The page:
No more new bike lanes for CBD after council cops complaints

 
  8502 Assistant Commissioner

The City of Melbourne will hit the brakes on the installation of separated bike lanes in the city centre after a backlash from businesses and residents.

About 19 kilometres of protected bike lanes have been built in and around the CBD over the past two years, with a further 71 kilometres planned by 2030, but the lanes have been criticised by some traders and delivery drivers who say they increase congestion and make it difficult to park.


Cyclists make their way along a narrow bike lane along Collins Street. CREDIT:JOE ARMAO
“Council will consider pausing the bike lane rollout in the Hoddle Grid over the coming year,” a council spokesman said on Thursday.

Lord Mayor Sally Capp admitted that the negative reaction had played a major role in the council’s decision.


“A big part of the feedback about bike lanes is that people felt they were taken by surprise,” she said.

“Because the city was so empty we took that as the opportunity to do capital works like bike lanes because we wouldn’t cause disruption when people came back. But then when people started coming back they said, ‘Hey, what are these new things?’”

Bike lanes: Melbourne City Council puts on the breaks after complaints (theage.com.au)

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  8502 Assistant Commissioner

Should we have less bike lanes, the same or more bike lanes?

They take up a lot of space and you never really see a lot of cyclists on the lanes at any one time.
  Madjikthise Deputy Commissioner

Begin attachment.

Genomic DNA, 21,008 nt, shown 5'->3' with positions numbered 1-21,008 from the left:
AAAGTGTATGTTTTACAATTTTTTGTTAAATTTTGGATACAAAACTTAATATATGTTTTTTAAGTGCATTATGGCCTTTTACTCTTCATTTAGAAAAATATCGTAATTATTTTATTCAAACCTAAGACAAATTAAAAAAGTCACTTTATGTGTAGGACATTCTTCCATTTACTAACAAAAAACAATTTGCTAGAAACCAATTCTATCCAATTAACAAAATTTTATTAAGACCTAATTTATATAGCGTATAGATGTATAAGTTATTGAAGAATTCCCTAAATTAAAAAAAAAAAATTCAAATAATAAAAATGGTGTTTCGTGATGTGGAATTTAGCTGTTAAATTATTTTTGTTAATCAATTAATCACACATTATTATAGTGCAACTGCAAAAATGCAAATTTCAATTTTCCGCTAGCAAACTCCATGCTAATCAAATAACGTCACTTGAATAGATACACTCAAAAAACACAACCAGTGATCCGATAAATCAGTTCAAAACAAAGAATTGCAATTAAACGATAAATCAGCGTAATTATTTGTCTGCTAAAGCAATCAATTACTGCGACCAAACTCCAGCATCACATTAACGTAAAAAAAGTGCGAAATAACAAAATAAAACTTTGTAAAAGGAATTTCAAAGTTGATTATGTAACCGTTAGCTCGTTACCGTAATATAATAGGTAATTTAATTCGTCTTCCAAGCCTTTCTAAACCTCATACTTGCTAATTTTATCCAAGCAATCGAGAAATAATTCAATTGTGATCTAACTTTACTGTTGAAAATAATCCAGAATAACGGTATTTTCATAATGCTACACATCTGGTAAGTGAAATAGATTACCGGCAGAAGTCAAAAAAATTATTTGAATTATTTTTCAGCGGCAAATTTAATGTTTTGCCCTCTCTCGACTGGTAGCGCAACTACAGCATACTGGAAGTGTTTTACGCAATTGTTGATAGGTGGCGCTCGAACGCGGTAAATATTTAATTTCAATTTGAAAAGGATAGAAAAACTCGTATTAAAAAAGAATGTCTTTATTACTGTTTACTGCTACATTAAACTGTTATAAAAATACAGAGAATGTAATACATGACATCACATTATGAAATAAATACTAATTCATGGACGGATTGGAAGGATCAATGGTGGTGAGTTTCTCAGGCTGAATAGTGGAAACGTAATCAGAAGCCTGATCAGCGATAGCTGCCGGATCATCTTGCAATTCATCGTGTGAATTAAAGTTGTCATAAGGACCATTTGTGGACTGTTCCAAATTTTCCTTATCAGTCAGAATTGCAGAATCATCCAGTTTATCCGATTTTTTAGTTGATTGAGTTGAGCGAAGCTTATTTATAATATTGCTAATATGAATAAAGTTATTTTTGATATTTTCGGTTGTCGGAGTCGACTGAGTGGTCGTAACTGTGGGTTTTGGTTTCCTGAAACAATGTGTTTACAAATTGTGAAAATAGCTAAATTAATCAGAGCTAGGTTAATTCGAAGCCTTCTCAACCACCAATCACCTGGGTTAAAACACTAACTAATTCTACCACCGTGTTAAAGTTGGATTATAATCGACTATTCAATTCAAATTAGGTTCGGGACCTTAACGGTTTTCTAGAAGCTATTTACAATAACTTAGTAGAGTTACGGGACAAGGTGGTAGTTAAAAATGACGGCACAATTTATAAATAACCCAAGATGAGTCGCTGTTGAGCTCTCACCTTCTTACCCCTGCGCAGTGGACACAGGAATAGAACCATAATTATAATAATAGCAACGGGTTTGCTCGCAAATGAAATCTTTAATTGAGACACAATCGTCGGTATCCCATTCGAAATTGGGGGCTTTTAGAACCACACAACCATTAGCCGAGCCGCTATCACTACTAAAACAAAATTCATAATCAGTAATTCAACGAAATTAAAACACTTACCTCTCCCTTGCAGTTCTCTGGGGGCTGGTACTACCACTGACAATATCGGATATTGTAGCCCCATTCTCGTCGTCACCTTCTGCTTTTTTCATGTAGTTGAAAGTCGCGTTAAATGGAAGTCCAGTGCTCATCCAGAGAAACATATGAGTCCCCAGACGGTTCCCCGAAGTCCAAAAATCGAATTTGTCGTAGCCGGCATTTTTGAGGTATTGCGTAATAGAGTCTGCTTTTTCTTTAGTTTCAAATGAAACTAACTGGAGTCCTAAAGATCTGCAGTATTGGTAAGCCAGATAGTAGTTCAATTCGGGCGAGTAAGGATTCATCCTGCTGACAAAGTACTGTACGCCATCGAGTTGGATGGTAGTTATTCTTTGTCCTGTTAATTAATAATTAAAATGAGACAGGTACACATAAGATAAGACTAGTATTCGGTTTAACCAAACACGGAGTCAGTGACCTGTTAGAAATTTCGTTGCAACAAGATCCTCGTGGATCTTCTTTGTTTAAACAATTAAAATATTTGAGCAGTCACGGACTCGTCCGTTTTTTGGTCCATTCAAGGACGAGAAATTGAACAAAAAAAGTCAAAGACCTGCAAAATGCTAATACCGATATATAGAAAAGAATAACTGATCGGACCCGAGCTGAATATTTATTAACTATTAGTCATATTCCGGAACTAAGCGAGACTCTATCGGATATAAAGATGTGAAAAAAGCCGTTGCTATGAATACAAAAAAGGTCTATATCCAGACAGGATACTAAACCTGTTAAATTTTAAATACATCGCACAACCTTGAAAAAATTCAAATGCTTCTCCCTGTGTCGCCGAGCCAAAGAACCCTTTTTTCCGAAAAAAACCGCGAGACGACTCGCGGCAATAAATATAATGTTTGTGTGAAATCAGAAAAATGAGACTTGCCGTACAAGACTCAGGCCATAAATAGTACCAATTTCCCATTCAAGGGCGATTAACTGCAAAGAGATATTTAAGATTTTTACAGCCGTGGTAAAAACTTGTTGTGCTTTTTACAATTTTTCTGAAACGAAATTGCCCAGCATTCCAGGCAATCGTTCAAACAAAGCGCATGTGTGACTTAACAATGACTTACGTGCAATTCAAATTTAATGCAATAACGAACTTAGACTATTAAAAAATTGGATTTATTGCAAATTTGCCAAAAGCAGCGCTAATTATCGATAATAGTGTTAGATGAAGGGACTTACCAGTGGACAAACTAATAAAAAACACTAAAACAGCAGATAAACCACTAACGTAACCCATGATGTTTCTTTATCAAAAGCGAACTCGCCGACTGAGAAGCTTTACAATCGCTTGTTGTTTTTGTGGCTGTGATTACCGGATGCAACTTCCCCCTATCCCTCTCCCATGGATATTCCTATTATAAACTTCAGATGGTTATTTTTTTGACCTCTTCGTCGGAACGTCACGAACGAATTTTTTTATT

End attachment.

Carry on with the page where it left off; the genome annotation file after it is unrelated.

It's not about the bike lanes but as usual about the way it was implemented. There's a belief that we must come up with a new idea at any cost, and avoid anything that works elsewhere and adapt it to our needs.
  BrentonGolding Chief Commissioner

Location: Maldon Junction
They are a nightmare for residents trying to pull out of their driveways. With the parked cars now effectively in what was the LH lane and the bikes zooming up between them and the gutter visibility is very poor

A friend who has had one installed outside of her house says she is considering moving as it is so dangerous.
  Lockspike Chief Commissioner

They are a nightmare for residents trying to pull out of their driveways. With the parked cars now effectively in what was the LH lane and the bikes zooming up between them and the gutter visibility is very poor

A friend who has had one installed outside of her house says she is considering moving as it is so dangerous.
BrentonGolding
While it physically separates the cyclists from the cars (an effective engineering control), in doing so it creates another hazard (not unusual), that of car passengers opening doors across the bike lane. While most (or some?) drivers know that opening the door on the traffic side is hazardous, there has never been any need for door opening on the footpath side to be a carefully considered practice, and I don't think the mindset is going to change.

Maybe the plan is to persist until there are no private motor vehicles in the city, then the cyclists can do as they please. Rolling Eyes
  Heihachi_73 Chief Commissioner

Location: Terminating at Ringwood
Or just close the Little streets (and Flinders Lane, and Elizabeth St at the 19/57/59 tram terminus) to car traffic. The hard part will be keeping pedestrians off the road-turned-bike lane.